Sophie’s Fish

by A.E. Cannon (who loves Cheetos and Oreos!) and Lee White (who loves to bike, I think?!)

I really think artists might be some of the coolest people out there. (Some might say just plain ‘out there,’ but that’s neither here nor there. Nor anywhere.)

What? Where were we?!

When I saw Lee’s illustrations come through my email inbox, I seriously got whiplash from how fast my jaw hit the floor. His art has a charm that swept me off my feet and rendered me speechless for a moment or two.

Not a usual occurrence.

Sophie’s Fish explores all the things that just might happen if you get asked to babysit a fish. Hysterical. Hysterical!

The compositions are gorgeous. The textures leap off the page. The colors are snappy but soft. The whole thing? Is perfect.

Like this spread…

The sidewalk creates intersecting and interesting lines which gives such life and movement to this one still picture. And from an overhead perspective even! So cool. And those dreamy, complementary colors.

Or this one…the DING DONG page!

Don’t those layered textures make you think you could just reach out and touch it?! The crumpled rug, the splintered door, and that calm, but rough sky. I LOVE THIS SPREAD.

Did you hear me?! (One of those non-speechless moments!) This book is a gem. A winner. A beautiful piece of art.

You owe it to your imagination to sit a while with this one.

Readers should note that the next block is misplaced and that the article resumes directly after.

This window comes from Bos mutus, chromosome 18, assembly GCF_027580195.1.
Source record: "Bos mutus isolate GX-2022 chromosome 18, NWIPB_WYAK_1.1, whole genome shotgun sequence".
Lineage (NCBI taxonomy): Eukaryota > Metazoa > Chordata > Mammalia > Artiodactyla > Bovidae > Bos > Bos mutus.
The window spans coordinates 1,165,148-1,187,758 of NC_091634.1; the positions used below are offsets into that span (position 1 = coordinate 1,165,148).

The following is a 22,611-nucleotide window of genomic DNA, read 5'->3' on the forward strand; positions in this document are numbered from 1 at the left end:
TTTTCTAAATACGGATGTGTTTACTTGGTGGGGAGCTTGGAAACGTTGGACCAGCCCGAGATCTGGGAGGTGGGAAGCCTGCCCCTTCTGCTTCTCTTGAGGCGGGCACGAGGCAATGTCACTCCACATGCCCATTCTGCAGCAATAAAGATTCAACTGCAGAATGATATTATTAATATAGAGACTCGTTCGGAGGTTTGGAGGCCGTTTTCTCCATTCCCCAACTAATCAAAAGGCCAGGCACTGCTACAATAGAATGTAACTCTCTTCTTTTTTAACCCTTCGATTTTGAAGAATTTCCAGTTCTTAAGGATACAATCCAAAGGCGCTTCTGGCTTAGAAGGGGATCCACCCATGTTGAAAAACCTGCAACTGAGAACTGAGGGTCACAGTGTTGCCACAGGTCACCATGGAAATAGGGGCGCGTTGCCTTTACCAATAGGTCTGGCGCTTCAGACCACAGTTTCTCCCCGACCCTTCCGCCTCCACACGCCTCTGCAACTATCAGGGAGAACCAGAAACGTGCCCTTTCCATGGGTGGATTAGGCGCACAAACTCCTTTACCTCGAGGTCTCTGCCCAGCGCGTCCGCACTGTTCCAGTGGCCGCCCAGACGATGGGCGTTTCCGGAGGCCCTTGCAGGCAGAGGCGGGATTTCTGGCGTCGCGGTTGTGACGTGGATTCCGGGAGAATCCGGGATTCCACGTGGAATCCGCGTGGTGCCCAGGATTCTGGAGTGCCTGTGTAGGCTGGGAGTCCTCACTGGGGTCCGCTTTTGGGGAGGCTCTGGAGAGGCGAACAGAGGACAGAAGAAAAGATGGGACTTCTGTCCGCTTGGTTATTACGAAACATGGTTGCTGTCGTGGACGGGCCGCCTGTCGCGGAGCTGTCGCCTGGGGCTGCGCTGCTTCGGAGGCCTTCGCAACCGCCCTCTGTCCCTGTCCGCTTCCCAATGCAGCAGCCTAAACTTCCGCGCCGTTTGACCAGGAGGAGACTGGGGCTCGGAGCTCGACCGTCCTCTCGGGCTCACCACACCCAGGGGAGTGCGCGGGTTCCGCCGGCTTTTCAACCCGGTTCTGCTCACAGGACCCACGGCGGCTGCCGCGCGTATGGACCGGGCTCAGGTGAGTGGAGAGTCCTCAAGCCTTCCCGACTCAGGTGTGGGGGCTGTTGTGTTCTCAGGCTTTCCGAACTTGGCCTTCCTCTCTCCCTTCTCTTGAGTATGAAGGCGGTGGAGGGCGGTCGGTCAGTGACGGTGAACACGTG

Henri’s Walk To Paris

So Saul Bass {1920-1996} illustrated this. You know him, even if you think you don’t.

Recognize any of these?

Saul Bass undoubtedly has a powerful legacy of corporate logo design, but he is also considered the father of the title sequence. I can’t say that I was well aware of him before I was a motion graphics designer, but as an animator, I am very influenced by his strong use of line and his bold color palettes.

{You can see a roundup of his title sequences at Art of the Title.}

And that’s fancy and whatnot, but then he created this sparkling kids’ book.

Henri is just a little French garçon who dreams of Paris, but lives in Reboul. He packs up some cheese, a carrot, and a piece of bread and walks himself there. But {SPOILER ALERT!} he doesn’t make it. A little bird disrupts his navigation, and he ends up right back in Reboul. But Henri? Thinks he made it, and thinks Paris is quite like home. And we love him for that.

In graphic design, unity is the quality that ties individual elements into a beautiful whole. Me talking about Saul Bass is like a dirty sock puppet oozing with glue and googly eyes having an opinion on Jim Henson. He’s a master craftsman, and so let me just show you some moments I love.

Check out these consecutive spreads. The typographic element that reflects the title IS Henri. And from one page to another, there he goes, walking off to Paris. This graphic drives your eye forward and invites you to dive into this book. And of course it tiptoes left to right. It’s how we read, and it simply signifies forward motion. Smart is an understatement.

He doesn’t clutter this illustration with a window sill, curtains, or many details of the room inside. It doesn’t matter. The story is outside. This is a brilliant use of negative space.

Henri’s tiny house, contrasted with the vast world beyond. And color…green and red are direct opposites on the color wheel, so the tiny pop of red is a perfect choice to offset the mass of green.

Soothing pattern repeats in those thousands of trees and the zoo full of animals.